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Transcutaneous SpyGlass-guided rendezvous

Dr. Christian Dietrich, Dr. Erik-Sebastian Fuchs, Prof. Dr. Ralf Jakobs, Dr. Christian Dietrich

Medizinische Klinik C - Klinikum der Stadt Ludwigshafen

Introduction and case report

Achieving sustained biliary drainage in patients with cholestasis or cholangitis often represents a turning-point in the treatment of malignant and infectious diseases with hepatobiliary involvement. In this case — a 76-year-old woman with carcinoma of the pancreatic head, with hepatic metastases — endoscopic retrograde access was not possible, due to tumor tissue extending as far as the hepatic portal. Alternative procedures include percutaneous transhepatic cholangiography and drainage (PTCD) or endoscopic ultrasound–guided drainage techniques, with the advantages and disadvantages associated with each [1]. (For further information on this, reference may be made to the video contribution by B. Walter and A. Meining from Ulm in Endoscopy Campus [2]).

Transcutaneous bile drainage is possible after PTCD, but it is associated with a complication-prone loss of fluid and electrolytes and is susceptible to stent dislocation. For longer-term treatment, the aim must be to internalize the drainage from a transcutaneous to an intestinal route. This was not achieved in the present case even after the use of different catheters and various wires for guidance. In the following illustrations, we present an advanced technique with transcutaneous SpyGlass DS II–guided biliary drainage using a rendezvous technique, ending with successful placement of a metal stent. In this case, the procedure enabled the patient to undergo outpatient chemotherapy.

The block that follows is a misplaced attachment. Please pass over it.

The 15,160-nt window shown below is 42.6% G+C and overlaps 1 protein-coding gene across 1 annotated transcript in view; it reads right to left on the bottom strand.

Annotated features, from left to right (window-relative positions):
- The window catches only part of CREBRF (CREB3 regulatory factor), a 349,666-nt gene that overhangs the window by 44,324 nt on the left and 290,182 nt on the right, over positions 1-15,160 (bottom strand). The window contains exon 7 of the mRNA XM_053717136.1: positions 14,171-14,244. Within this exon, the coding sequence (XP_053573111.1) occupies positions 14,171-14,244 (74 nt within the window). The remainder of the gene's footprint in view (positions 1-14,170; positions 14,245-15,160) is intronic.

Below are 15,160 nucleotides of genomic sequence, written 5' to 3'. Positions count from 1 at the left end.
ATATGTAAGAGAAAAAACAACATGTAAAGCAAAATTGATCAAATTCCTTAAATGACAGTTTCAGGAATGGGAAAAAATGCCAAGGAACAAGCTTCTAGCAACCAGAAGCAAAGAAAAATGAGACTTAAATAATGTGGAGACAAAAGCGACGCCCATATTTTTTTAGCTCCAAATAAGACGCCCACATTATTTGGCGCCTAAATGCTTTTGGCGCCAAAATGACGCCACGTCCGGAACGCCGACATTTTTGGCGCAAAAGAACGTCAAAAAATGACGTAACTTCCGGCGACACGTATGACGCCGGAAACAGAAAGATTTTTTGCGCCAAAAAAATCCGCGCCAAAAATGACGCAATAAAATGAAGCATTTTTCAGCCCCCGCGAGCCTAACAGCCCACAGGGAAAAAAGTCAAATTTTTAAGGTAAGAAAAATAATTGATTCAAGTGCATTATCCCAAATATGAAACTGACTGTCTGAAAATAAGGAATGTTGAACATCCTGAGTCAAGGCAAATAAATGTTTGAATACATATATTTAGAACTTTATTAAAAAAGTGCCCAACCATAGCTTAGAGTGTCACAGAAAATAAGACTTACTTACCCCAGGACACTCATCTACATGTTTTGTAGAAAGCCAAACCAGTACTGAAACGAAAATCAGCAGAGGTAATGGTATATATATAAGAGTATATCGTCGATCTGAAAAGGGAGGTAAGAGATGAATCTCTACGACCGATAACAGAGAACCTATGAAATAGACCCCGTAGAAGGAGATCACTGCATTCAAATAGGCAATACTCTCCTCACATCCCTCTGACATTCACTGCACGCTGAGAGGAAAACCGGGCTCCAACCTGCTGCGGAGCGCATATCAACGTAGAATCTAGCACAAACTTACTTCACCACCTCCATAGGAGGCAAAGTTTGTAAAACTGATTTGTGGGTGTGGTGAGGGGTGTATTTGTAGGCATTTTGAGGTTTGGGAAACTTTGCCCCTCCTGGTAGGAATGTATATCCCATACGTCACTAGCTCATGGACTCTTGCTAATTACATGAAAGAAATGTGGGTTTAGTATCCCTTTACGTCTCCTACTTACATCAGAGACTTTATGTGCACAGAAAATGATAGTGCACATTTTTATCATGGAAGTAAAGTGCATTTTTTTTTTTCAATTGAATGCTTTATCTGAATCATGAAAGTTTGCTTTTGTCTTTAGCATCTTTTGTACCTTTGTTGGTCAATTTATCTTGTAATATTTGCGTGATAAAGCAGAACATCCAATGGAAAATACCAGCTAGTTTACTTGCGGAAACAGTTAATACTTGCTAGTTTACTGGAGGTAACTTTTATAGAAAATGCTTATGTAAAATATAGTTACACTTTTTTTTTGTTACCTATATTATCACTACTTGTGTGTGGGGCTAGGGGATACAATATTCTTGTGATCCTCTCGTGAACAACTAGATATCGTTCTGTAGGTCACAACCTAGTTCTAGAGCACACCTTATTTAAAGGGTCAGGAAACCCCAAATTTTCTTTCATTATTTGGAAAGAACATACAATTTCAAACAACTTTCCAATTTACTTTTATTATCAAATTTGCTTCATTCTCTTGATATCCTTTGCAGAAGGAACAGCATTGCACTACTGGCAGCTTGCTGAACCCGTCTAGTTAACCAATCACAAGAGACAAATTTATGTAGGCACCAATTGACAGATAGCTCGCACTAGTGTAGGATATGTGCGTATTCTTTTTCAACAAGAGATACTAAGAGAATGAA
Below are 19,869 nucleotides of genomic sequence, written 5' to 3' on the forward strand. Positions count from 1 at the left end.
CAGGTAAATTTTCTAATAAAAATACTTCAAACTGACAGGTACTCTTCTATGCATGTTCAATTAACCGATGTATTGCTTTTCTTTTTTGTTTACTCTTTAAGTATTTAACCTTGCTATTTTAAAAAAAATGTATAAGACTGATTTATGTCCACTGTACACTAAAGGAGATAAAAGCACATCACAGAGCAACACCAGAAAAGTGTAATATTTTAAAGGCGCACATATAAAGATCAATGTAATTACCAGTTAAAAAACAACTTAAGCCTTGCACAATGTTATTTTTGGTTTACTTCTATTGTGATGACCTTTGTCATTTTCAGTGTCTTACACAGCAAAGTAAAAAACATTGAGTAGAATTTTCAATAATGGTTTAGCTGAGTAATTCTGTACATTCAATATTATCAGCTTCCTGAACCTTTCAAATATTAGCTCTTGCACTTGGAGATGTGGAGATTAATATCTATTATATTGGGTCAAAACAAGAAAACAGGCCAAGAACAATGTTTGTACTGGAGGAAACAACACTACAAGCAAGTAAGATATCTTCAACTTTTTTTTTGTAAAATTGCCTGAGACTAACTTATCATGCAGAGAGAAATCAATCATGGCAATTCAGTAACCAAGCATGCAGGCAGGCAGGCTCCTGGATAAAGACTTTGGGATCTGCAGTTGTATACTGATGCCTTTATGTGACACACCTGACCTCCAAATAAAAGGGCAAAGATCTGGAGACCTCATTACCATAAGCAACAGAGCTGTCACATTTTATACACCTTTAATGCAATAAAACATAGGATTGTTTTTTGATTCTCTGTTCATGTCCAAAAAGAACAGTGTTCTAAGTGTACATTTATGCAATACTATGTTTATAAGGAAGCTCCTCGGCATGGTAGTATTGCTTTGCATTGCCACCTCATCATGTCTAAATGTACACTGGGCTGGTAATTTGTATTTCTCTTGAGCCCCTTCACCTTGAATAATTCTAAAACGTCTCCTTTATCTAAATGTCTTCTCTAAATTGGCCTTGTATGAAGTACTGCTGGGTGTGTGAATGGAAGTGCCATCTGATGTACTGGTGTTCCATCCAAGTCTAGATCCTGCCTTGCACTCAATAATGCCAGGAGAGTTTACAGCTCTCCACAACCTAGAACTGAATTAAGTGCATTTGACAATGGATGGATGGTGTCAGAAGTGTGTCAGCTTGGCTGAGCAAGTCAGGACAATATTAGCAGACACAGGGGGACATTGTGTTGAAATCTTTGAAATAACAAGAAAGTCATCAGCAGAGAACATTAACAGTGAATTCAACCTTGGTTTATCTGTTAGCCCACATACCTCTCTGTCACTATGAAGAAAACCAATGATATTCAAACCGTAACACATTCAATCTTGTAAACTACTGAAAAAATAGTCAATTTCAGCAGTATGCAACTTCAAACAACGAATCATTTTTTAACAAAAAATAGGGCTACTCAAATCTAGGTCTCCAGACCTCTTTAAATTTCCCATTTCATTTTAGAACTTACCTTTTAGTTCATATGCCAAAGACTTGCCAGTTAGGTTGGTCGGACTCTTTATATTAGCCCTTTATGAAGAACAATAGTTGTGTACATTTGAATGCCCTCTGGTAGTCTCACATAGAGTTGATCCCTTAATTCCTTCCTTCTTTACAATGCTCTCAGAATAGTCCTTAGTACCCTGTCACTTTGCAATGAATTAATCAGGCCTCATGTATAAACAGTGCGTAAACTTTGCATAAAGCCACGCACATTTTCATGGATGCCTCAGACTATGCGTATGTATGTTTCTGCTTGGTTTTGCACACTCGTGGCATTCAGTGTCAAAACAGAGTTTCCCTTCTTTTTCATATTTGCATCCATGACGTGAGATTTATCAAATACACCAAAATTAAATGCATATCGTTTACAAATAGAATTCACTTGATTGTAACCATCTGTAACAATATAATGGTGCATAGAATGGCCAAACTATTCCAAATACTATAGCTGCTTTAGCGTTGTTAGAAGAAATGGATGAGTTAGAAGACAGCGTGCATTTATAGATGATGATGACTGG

A special percutaneous version of the SpyGlass has recently been presented. In the present case, the regular SpyGlass DS II was used — with the advantage over conventional cholangioscopes that it only requires a small biliocutaneous tract diameter (12 versus 14–18 Fr).

Fig. 1: The initial situation on the upper abdominal CT (portal venous phase). Green = common hepatic duct (CHD); blue = pancreatic duct. Carcinoma of the pancreatic head (arrow) and a large juxtapapillary diverticulum are preventing endoscopic retrograde access to the bile duct. A favorable transduodenal access route was not identified on endoscopic ultrasound.

Fig. 2: Transcutaneous cholangiogram. The dilated bile duct system, with occlusion in the middle of the common bile duct. There is no contrast at all draining through the stenosis into the duodenum. It was not possible to pass a percutaneous wire under fluoroscopic guidance. Bougienage of the tract to 13 Fr initially was achieved in two sessions, and it was temporarily secured with a 12-Fr biliary drainage catheter (Cook).
Fig. 3: The SpyGlass DS II© is advanced transcutaneously as far as the tumor stenosis, and a long Jagwire (450 cm, 0.035 inches) is advanced with cholangioscopic visualization. The arrow marks the diverticulum seen on the CT.

Fig. 4: A rare duodenoscopic view of the papilla: rendezvous with the transcutaneously introduced SpyGlass©. Using grasping forceps, the transcutaneous wire is led out orally through the working channel of the duodenoscope. Using the classic technique, the metal stent is then implanted over the transcutaneous–transendoscopic wire via the working channel.
Fig. 5: Radiograph of the self-expanding metal stent (SEMS, 10 × 60 mm) introduced via the duodenoscope . The transcutaneous angiocatheter that is still in place here can be removed afterward. The transcutaneous tract then quickly closes.


  1. Duan F, Cui L, Bai Y et al. Comparison of efficacy and complications of endoscopic and percutaneous biliary drainage in malignant obstructive jaundice: a systematic review and meta-analysis. Cancer Imaging. 2017 Oct 16;17(1):27. doi: 10.1186/s40644-017-0129-1.

2. Walter B, Meining A. Transgastric biliary drainage with metastatic gallbladder cancer [video, Internet]. Munich: Endoscopy Campus GmbH; 2016 Nov 12. Available at: Accessed 2021 Jun 29.

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